The third and final series in the Zero Escape franchise, Zero Time Dilemma, connects events between the two preceding games: 999: Nine Hours, Nine Persons, Nine Doors and Zero Time Escape: Virtue’s Last Reward. With brand new character designs by artist Rui Tomono, 3D cutscenes and a more cinematic and less linear approach to the story-telling, creator and head writer Kotaro Uchikoshi attempts to reach out to a a broader and more global audience.
How do these changes affect the general appeal to the title in relation to the previous entries? Surprisingly they make for a more engaging and intricate story — always a bonus in a visual novel title.
The game begins with nine participants in what seems to a routine experiment in the Nevada desert. For five days they are subjected to living conditions mimicking those that might be experienced on a Mars colony. On the sixth day, however, a mysterious person named Zero kidnaps them and traps them in an underground bomb shelter. Zero divides them equally between three teams, with each team with its own ward connected to an elevator shaft in the middle.
The participants are then told that six passwords are required to unlock the only exit, called the X-Door, and each password is revealed only after a participant dies. In this way, the game offers teams the opportunity to kill other participants through a variety of means to obtain the necessary passwords to escape. Even worse, after 90 minutes the black bracelet strapped to each participant’s wrist injects an agent into their bloodstream that renders them unconscious and erases the memories of the last 90 minutes from their minds.
Quite the dilemma, yes?
In Zero Time Dilemma, the way the story unfolds has gone through radical changes. Instead of players proceeding in a linear and straightforward fashion, players now experience it through the “fragments” system. Each of the three teams have their own plotline, which is separated into fragments or moments in between the periods of unconsciousness. Each fragment is then separated into alternate paths that are selected by a crucial decision.
The best part is that the game allows you total freedom in what you do with this system. Want to play an “all-or-nothing” run through and suffer through the consequences of your choices? Or would you rather play through all possible outcomes and see how each and every scenario plays out? Do you focus entirely on a single team, then play through the others, or bounce around for multiple perspectives? There are plenty of ways to go about the title and all of them are completely valid.
As you play through the game, it begins to dawn on you that Uchikoshi-san did not pull any punches in terms of delivery. You start to feel the full impact of your decisions as you progress, and with each participant having their own complexities and interesting motivations for what they do and why, it makes the results of those decisions truly hit home.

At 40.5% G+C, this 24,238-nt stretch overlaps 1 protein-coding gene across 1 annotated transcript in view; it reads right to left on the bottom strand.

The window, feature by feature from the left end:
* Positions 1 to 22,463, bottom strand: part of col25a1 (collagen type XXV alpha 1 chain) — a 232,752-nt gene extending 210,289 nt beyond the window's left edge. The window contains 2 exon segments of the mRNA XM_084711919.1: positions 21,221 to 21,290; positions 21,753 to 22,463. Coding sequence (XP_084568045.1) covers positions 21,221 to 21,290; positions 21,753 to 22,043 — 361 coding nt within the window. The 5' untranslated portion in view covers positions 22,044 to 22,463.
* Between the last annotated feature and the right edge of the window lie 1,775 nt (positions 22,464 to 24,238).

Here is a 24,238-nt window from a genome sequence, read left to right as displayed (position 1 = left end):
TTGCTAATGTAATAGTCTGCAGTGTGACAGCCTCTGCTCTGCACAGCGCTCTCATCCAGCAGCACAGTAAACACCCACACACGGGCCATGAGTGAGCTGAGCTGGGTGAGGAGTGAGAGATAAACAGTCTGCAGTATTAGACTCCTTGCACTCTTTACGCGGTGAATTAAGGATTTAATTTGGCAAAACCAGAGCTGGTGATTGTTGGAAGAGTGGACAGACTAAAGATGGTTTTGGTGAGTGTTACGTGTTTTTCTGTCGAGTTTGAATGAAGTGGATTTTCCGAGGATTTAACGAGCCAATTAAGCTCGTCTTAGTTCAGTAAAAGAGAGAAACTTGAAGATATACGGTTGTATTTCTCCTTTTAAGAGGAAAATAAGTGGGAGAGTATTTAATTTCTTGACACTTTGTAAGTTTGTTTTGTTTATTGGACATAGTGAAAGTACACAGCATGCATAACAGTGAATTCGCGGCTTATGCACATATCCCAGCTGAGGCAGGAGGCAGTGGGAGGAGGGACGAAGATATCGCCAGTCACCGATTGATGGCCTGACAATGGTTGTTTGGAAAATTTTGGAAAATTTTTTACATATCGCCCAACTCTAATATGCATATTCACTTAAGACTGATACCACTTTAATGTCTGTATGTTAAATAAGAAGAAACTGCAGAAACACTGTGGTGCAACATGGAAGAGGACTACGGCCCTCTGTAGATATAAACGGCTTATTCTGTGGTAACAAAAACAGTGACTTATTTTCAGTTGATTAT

As in the previous entries in the series, the writing is absolutely stellar. It conveys a great amount of deliberation, planning and care — not only for the great characters but for the scenarios themselves as well as managing to narratively tie in Nine Hours, Nine Persons, Nine Doors and Virtue’s Last Reward, no mean feat by any stretch of the imagination.
Gameplay consists mainly of puzzles during the “Seek a Way Out” segments, in which you examine items in a room, collecting some of them and piecing together how they can combine or interact with other objects in said room. These puzzles generally fall under the relatively simple “escape the room” type deals. That being said, they are are surprisingly diverse and well thought out in execution.
Although difficult enough at times to make me wish for some sort of hint mechanic (possibly something similar and unobtrusive as what’s used in the Professor Layton series), the puzzles fit in well with the environments without feeling forced or out of place. However, if puzzles aren’t your strong suit, don’t think Dilemma will be holding your hand by any means. Best to bring your A-game (or a strategy guide).
Another aspect I found quite enjoyable was the banter between characters as you examine evidence in the various rooms. It made what could have been a tedious process into something I actually looked forward to, as well as adding yet another dimension to already intriguing characters.
The music sets the tense and dire tone quite well, at times debuting the occasional standout piece. If you enjoyed the soundtrack from the other two games then this one is just as good.
Character designs, done by Rui Tomono instead of the previous two titles’ designer Kinu Nishimura, are more subdued and realistic but better composed and work well with the 3D cinematics. In some cases I actually prefer Tomono’s artistic interpretation to Nishimura’s, particularly with characters Sigma and Phi.
In terms of what portable to choose from, both the 3DS and PS Vita work well given their respective interfaces. Of course the latter boosts a higher resolution and slightly crisper visuals but the former allows for dual screens which comes in handy for puzzle solving and keeping the screen from becoming too cluttered.
Zero Time Dilemma is an excellent follow-up and sequel/prequel, making great strides in widening the appeal of the game by overhauling the story progression with its inventive and effective “fragments systems,” while avoiding the pitfall of alienating the loyal fanbase that supported Dilemma‘s development. Despite its tricky position as an in between of two other well established titles, it neatly fills in the gaps and serves as a great lead in for Virtue’s Last Reward, which ended on a cliffhanger. Fans who have long-awaited the return of the series will not be disappointed in this swan’s song.